Further, the firm really embraces diversity and in a diverse, team environment I am constantly learning from (and hopefully contributing to) my colleagues who come from different backgrounds and experiences. One of the most overused phrases here is “Let me know how I can be helpful” and those words are not just used in vain—people really want to help.
Mentoring is very important at Goldman Sachs. It is really not something you think of, you just do it. If you ask any senior member of the firm about success in their careers they will be quick to acknowledge that although they worked very hard, they all had great mentors who helped train and develop them.
I have several mentors—some formal, some informal. I also think it is important to have mentors outside of my division. Goldman Sachs is a flat organization and the greater the connectivity I have to other areas of the firm the more value I will be able to bring to my clients and my career.
I’ve learned through mentors that it is okay to take some calculated risks and mistakes do happen, but we must always learn from our mistakes. Good mentors have helped to identify my specific talents and directed me in areas to best utilize those talents. A good mentor also shares an asymmetric ownership in success; she/he invests time in seeing that I develop and grow in my career and will take some responsibility if I am not meeting expectations, but will not accept reward or recognition for my successes.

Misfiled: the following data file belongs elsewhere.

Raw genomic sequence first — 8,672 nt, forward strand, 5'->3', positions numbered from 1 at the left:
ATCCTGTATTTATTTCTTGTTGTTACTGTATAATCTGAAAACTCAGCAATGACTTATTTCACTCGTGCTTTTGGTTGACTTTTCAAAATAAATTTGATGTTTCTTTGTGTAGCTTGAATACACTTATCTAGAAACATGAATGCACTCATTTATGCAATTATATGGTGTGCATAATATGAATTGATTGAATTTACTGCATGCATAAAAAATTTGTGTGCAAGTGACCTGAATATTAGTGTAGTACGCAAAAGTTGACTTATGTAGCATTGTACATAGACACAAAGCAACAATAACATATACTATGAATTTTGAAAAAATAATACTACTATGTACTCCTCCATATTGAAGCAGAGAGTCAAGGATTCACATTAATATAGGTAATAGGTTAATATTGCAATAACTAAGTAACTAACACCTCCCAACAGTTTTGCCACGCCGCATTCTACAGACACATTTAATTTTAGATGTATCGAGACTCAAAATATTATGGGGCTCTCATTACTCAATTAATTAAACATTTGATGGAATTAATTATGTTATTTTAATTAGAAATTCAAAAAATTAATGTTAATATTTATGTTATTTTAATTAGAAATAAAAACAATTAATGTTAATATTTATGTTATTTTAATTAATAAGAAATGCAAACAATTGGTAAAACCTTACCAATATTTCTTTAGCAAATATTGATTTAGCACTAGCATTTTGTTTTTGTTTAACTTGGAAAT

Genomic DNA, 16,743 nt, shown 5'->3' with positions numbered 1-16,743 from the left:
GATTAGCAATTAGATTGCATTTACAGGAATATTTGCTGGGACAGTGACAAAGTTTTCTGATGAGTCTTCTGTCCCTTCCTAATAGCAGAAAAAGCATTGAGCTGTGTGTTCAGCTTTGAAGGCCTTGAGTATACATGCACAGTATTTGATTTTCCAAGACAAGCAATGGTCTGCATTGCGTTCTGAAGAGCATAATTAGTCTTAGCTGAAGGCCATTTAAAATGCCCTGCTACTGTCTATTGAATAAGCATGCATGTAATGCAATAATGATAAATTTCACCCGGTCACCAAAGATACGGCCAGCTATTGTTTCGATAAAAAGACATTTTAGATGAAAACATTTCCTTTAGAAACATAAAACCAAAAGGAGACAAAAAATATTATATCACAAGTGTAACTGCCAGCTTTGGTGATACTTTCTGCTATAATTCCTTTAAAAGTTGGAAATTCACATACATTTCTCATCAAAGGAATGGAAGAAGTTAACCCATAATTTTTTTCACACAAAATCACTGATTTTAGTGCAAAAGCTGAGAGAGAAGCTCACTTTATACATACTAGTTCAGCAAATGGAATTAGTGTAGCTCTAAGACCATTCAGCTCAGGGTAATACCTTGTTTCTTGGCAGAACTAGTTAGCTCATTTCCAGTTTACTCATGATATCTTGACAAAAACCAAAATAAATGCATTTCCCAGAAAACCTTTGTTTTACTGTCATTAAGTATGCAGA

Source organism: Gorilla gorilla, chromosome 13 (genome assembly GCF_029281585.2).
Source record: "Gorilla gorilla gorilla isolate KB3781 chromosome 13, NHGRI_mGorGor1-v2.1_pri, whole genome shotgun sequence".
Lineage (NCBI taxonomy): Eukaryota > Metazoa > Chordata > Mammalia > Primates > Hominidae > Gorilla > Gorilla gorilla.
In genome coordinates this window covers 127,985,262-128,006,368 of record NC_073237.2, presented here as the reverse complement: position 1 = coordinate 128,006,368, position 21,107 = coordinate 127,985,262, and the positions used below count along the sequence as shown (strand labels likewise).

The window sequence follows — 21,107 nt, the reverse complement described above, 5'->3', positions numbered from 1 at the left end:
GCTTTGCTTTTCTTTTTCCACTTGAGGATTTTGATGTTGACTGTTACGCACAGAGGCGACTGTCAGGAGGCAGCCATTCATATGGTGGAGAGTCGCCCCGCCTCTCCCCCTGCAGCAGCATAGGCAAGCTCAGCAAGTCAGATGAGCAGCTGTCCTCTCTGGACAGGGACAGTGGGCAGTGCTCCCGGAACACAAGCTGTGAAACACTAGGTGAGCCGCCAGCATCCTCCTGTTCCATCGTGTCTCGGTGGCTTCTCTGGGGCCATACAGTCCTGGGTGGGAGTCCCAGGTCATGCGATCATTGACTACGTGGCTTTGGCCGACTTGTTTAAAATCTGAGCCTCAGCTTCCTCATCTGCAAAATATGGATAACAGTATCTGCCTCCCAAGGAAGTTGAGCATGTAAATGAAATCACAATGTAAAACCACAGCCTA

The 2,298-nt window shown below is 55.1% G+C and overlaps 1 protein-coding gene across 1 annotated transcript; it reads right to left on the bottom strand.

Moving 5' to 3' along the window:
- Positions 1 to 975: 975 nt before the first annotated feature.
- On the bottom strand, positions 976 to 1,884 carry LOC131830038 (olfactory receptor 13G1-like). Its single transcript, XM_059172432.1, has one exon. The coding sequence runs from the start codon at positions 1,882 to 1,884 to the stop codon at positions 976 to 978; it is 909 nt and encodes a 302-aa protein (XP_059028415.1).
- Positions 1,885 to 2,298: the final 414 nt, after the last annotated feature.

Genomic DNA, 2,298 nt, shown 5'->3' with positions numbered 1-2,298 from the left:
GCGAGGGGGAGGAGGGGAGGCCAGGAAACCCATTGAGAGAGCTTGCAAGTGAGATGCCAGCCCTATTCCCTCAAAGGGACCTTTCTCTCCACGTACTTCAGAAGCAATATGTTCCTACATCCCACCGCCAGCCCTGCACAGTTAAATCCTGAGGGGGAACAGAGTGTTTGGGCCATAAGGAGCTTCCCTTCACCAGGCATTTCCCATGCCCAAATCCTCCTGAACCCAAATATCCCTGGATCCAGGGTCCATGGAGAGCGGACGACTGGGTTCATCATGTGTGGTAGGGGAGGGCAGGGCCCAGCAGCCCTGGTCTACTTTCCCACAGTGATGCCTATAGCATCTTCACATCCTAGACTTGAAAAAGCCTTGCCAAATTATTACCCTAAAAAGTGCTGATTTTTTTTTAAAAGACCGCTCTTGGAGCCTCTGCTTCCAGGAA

I recall one of the leaders of the firm once saying, “You’ll know it’s the right opportunity for you because it’s the one you’ll feel least prepared for.” There is no shortage of opportunities for continued professional development and career advancement. I am excited to keep learning and developing deeper relationships with my clients and colleagues.
We work in a very dynamic environment that can be fast paced and stressful. Ups and downs are the nature of the job but it’s extremely important to remain balanced and focused through these swings. It’s a constant balance between patience and urgency and I try to think and react quickly but not hastily. A sense of humor and positive attitude are also important. It can be pretty intense sometimes and we really need to be focused and serious but we also try to laugh and have some fun too.
It’s hard to say what the next year will hold. I try to focus on the things that I can control: serving our clients, hard work and continuing to learn. That said, I’m sure I’ll be presented with some opportunities and situations that I don’t even know exist at this time but I’ll have to embrace those unknowns, prepared or not, and do my best to meet the new challenges.
I have learned so much from my clients and colleagues about the importance of giving back to our communities. The firm has a number of ways in which we are encouraged to give back, be it Community TeamWorks, 10,000 Women, 10,000 Small Businesses or the employee gift-matching program. Outside of work, I became involved with a local charter school and actually applied to organize a Community TeamWorks project for the school. The plan was approved and the firm was extremely helpful in coordinating volunteers and providing resources to the school, which helped make the project a great success.
Having the Answers
Don’t be afraid to ask for help or to ask questions. This is a very dynamic, fast-paced and often complex work environment. It is not humanly possible to have all the right answers all the time, and that is perfectly ok. In a firm of 30,000 people I am always amazed at how willing my colleagues are to help even if they are on the other side of the world and we have never even met.